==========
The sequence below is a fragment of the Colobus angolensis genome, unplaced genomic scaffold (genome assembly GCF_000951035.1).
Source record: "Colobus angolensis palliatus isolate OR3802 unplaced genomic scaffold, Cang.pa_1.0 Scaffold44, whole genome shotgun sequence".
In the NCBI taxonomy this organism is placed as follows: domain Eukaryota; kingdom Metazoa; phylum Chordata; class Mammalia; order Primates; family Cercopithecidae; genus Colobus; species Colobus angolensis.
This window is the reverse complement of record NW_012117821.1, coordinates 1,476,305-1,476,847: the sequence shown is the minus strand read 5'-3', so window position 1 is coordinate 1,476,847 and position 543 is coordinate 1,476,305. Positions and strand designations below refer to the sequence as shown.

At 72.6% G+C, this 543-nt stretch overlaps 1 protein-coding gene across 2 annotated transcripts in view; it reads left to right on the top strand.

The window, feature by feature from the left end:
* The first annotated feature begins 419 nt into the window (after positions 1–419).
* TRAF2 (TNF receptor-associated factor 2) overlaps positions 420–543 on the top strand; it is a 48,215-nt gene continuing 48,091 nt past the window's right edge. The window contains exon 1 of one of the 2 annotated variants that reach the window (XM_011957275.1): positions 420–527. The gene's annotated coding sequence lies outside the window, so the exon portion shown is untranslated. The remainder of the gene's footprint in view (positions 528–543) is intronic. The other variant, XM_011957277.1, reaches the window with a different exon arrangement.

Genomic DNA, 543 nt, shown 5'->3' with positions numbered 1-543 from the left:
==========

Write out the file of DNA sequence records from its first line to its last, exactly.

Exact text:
The sequence below is a fragment of the Colobus angolensis genome, unplaced genomic scaffold (genome assembly GCF_000951035.1).
Source record: "Colobus angolensis palliatus isolate OR3802 unplaced genomic scaffold, Cang.pa_1.0 Scaffold44, whole genome shotgun sequence".
In the NCBI taxonomy this organism is placed as follows: domain Eukaryota; kingdom Metazoa; phylum Chordata; class Mammalia; order Primates; family Cercopithecidae; genus Colobus; species Colobus angolensis.
This window is the reverse complement of record NW_012117821.1, coordinates 1,476,305-1,476,847: the sequence shown is the minus strand read 5'-3', so window position 1 is coordinate 1,476,847 and position 543 is coordinate 1,476,305. Positions and strand designations below refer to the sequence as shown.

At 72.6% G+C, this 543-nt stretch overlaps 1 protein-coding gene across 2 annotated transcripts in view; it reads left to right on the top strand.

The window, feature by feature from the left end:
* The first annotated feature begins 419 nt into the window (after positions 1–419).
* TRAF2 (TNF receptor-associated factor 2) overlaps positions 420–543 on the top strand; it is a 48,215-nt gene continuing 48,091 nt past the window's right edge. The window contains exon 1 of one of the 2 annotated variants that reach the window (XM_011957275.1): positions 420–527. The gene's annotated coding sequence lies outside the window, so the exon portion shown is untranslated. The remainder of the gene's footprint in view (positions 528–543) is intronic. The other variant, XM_011957277.1, reaches the window with a different exon arrangement.

Genomic DNA, 543 nt, shown 5'->3' with positions numbered 1-543 from the left: